Tag Archives: –OGLETHORPE COUNTY GA–
According to almost anyone you ask in Lexington, or any of the myriad barbecue “experts” out there, Paul’s was one of the best barbecue restaurants in Georgia over its long history. [I’ve eaten at many of the “best barbecue in Georgia” joints and very few have impressed me. My favorite remains Armstrong’s in Summerville and it’s not even on many of those lists. They seem to have issues with their hours, though]. Online reviews raved about the perfect vinegar-based sauce, the thick Brunswick stew and sweet tea better than your granny’s. Paul’s was only open from 9:30-2:00 on Saturdays and on Independence Day. They finally shut their doors on 4 July 2016, a day which made many people sad.
Luckily, the good folks at the Southern Foodways Alliance interviewed the owners in 2008 and recorded an oral history of the business. It began in 1929 when Clifford Collins started cooking and barbecuing whole hogs in Lexington. He and Fudge Collins sold their product under the shade of a Mulberry tree on Main Street for the next forty years. With the advent of health regulations, the business moved inside this building and they began smoking hams instead of whole hogs. Clifford retired when he was in his 90s and passed the business on to his nephew, George Paul, Jr. George was a farmer with no restaurant experience but he quickly learned the ropes. He and his son Jimmy operated the business from about 1979 until 2016, with George smoking the shoulders on a pit at his farm and Jimmy making the Brunswick stew.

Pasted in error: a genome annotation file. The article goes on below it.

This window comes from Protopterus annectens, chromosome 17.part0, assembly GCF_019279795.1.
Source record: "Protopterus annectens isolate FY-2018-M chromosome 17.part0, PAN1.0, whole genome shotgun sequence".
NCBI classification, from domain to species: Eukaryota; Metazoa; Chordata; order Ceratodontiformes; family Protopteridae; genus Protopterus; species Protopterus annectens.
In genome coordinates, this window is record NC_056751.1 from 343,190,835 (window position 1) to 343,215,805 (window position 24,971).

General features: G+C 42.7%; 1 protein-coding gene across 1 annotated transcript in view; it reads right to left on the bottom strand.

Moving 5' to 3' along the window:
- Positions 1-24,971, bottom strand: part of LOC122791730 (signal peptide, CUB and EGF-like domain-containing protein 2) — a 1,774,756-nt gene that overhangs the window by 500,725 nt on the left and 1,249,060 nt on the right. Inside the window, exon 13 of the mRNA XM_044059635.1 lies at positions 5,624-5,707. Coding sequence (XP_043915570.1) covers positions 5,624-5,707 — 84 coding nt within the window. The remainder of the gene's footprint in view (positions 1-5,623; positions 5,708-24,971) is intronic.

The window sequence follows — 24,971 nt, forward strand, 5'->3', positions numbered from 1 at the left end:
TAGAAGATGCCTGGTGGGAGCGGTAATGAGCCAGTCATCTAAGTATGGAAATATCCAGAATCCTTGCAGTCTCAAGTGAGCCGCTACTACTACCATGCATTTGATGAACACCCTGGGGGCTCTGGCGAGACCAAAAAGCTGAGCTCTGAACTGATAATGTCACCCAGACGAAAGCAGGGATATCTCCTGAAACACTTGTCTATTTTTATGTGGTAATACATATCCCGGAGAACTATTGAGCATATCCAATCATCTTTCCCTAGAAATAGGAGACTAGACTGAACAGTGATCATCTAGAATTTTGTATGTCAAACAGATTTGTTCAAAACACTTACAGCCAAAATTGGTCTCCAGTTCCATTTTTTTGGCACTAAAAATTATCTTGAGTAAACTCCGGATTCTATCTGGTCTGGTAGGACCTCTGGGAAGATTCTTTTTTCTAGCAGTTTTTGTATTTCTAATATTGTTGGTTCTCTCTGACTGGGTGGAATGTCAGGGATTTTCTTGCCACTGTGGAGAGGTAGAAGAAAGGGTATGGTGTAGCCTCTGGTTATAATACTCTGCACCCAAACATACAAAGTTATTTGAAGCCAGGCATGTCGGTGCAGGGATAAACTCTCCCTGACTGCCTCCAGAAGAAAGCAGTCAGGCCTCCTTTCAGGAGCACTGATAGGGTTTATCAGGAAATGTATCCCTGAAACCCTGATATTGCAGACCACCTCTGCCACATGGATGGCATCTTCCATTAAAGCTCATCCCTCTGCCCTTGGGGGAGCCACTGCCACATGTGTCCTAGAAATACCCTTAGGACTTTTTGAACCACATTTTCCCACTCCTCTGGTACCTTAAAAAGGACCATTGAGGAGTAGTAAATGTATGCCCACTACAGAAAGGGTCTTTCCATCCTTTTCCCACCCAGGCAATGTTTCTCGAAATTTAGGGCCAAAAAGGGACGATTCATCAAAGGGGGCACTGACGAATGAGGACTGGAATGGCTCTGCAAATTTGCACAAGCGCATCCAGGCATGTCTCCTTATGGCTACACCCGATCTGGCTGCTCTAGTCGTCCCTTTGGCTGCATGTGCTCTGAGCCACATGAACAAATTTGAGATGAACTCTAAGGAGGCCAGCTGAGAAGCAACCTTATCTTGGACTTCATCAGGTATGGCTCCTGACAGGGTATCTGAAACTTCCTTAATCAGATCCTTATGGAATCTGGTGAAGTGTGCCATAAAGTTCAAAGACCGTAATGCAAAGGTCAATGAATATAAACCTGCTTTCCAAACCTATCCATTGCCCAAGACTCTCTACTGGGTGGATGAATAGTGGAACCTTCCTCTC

Southern Foodways Alliance also recorded this short video, which you might enjoy.
Philomath is a Greek word meaning “love of learning”. White settlers were in the area by the 1780s and the community was established as Woodstock in the 1820s. When the post office required a name change due to the existence of another Woodstock, Alexander Stephens suggested Philomath to honor of the prominence of Reid Academy, a local boarding school for boys. Woodrow Wilson’s father Joseph was often a guest minister here, and the future president was a frequent visitor as well. He recalled his time in Philomath fondly.
The Presbyterian church has become the unofficial symbol of Philomath. In 2005, eight citizens came together and began the effort to preserve it. Today, it’s used for secular purposes.
A Georgia historical marker placed here in 1958 gives more insight: This ancient Church has served under four names and in four counties. Liberty Presbyterian Church was organized by the Rev. Daniel Thatcher, about 1788. The original place of worship, a log house, was erected near War Hill, about seven miles from the present site. The church was called “Liberty”, because, though built by Presbyterians, all orthodox denominations were allowed to use it. The Presbytery of Hopewell, formed Nov. 3, 1796, held its first session in Liberty Church on March 16, 1798. Soon after 1800, the log house was abandoned, and a new structure erected at the top of Starr’s Hill on the old Greensboro Post Road. The name of the church was then changed to Salem. the Rev. Francis Cummins was the first minister to preach there. This building was used until 1834, when the location of the Greensboro road was changed, and a new church edifice was erected at the site of the present Phillips Mills Baptist Church. the Rev. S. J. Cassels was the first pastor, followed by the Rev. Francis R. Goulding. In 1848, the Salem church building was sold to the Baptists, and the entire Presbyterian membership moved to Woodstock, now Philomath, where a new church edifice had been built. The Rev. John W. Reid was pastor at the time of the removal.
Philomath Historic District, National Register of Historic Places